“I've spoken to multiple administrators in nursing homes who have said flat out, ‘If a bus full of nurses pulled up in front of my building, I'd hire them sight unseen,’” said Stephen Hanse, president and CEO of the New York State Health Facilities Association, which represents both nonprofit and for-profit nursing homes. “So, we are going into 2022 with mandates that were put into place by the prior administration that do not reflect the reality of the world.”

Hanse said that Hochul’s proposal in this year’s budget to increase the amount of money that Medicaid reimburses health care providers for their services could help boost pay for nursing home employees, which could make it easier to recruit and retain workers. The governor is also seeking to provide funding for certain health care workers to receive a one-time $3,000 bonus if they remain in their positions for at least a year.

Governor Kathy Hochul joins 1199SEIU President George Gresham and delivers remarks to labor union members at a rally out side of 1199’s midtown Manhattan offices.

But Richard Mollot, executive director of the Long Term Care Community Coalition, an advocacy group for nursing home residents and their families, slammed the arguments of nursing home lobbyists as disingenuous.

“The only thing that they are interested in is getting as much money as possible for the industry and having as little regulatory standards and oversight as possible,” he said.

Mollot said he was hopeful that the report the state comptroller released last week might motivate Hochul to move the staffing reforms forward. The report indicated that the Cuomo administration undercounted nursing home deaths by at least 4,100 during the pandemic and highlighted a broader lack of state oversight of the industry.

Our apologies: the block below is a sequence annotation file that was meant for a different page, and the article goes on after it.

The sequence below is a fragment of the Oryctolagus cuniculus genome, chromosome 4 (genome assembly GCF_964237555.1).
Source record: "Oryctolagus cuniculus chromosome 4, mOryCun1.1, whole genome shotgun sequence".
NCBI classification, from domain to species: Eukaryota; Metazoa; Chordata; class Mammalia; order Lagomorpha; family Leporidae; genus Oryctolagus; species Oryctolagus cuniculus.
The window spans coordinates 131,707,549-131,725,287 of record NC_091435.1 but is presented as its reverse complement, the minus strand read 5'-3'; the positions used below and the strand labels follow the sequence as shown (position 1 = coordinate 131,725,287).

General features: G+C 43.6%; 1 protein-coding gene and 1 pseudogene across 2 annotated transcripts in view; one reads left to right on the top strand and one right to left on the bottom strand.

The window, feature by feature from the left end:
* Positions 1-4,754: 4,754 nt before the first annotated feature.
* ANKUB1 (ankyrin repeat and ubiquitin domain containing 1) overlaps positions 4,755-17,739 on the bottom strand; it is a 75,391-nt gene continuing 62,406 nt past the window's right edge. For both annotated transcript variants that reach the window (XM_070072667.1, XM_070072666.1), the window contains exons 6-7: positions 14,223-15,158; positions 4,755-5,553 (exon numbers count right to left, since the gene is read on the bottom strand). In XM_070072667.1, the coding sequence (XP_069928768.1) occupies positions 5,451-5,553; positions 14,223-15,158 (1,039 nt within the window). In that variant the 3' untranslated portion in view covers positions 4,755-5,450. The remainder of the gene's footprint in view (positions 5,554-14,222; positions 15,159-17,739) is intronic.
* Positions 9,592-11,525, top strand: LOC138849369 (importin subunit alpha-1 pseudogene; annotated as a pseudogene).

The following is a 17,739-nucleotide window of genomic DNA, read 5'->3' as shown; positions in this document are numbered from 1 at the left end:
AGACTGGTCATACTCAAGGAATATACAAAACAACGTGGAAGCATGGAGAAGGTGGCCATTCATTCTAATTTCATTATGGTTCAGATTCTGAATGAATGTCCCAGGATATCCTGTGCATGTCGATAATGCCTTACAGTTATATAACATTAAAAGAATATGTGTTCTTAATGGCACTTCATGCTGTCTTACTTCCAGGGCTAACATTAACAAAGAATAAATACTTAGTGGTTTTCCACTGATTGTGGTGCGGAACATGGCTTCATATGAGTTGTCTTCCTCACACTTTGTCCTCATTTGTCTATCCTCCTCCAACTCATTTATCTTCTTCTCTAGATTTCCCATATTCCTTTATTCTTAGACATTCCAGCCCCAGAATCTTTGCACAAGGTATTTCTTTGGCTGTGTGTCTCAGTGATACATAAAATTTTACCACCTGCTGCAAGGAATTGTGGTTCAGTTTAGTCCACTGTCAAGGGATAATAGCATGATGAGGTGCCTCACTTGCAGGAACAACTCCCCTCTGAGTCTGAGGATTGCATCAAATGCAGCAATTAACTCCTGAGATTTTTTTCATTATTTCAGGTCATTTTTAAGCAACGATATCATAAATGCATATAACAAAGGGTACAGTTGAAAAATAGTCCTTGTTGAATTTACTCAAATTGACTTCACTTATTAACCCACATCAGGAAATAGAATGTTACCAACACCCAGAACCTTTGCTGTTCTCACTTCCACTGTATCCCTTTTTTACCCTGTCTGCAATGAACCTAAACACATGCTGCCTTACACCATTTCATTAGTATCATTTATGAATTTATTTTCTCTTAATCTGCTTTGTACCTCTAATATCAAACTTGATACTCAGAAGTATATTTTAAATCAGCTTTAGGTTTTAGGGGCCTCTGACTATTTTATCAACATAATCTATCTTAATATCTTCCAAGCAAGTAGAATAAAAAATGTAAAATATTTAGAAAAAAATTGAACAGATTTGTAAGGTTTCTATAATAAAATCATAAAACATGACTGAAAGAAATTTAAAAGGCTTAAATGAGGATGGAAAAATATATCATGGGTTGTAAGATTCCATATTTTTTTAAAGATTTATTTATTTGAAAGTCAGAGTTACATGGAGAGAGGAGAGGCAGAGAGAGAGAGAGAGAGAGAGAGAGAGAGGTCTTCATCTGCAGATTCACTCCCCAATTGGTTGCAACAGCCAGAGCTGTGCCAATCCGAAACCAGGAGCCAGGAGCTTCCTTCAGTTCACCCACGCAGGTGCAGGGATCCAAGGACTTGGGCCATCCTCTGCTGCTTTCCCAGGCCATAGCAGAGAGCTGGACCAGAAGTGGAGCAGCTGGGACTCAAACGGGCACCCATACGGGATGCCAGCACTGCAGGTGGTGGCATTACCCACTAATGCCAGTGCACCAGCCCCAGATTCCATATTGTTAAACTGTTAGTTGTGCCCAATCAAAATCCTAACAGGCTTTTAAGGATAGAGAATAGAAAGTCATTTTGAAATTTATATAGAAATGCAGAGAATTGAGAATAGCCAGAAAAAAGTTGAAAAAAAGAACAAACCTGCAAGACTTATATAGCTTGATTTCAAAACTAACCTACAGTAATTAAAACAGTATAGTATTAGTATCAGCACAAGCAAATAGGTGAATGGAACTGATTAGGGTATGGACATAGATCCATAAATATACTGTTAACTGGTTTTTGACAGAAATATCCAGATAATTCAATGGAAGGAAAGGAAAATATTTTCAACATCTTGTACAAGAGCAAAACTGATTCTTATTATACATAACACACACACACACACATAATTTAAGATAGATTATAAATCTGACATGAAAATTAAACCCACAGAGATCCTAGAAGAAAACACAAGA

Consumer groups representing nursing home residents initially criticized the staffing legislation passed last year, saying that it didn’t go far enough. They said that more of the required patient care hours should have to be provided by registered nurses, as opposed to support staff. But they are now emphasizing that it’s still an important first step.

“If the nursing homes say they don't have enough staff, work with the state, work with the legislature and obtain more staff,” said Bill Ferris, the New York state legislative representative for AARP. “But don't delay a measure that clearly helps the quality of life of a resident in a nursing home.”

State Senator Gustavo Rivera, who sponsored the nursing home staffing legislation, acknowledged that nursing homes were strained by employees leaving during the pandemic. But he said that was all the more reason for them to invest more of their revenue in complying with the regulations. “A crisis should not be exploited to the detriment of residents or staff in nursing homes,” Rivera said.

Will the New Standards for Nursing Homes Be Enough?

Julia Stock said she sees the harms of understaffing firsthand as a cook and dietary aid at the North Westchester Restorative Therapy and Nursing Center, a for-profit nursing home about an hour outside of New York City.

Stock, a member of the union 1199 SEIU, has worked there for 17 years and recently became the family member of a resident when her sister moved in. She said her sister was transferred to the nursing home after being hospitalized with a particularly bad case of COVID-19 that landed her on a ventilator and ultimately resulted in partial paralysis.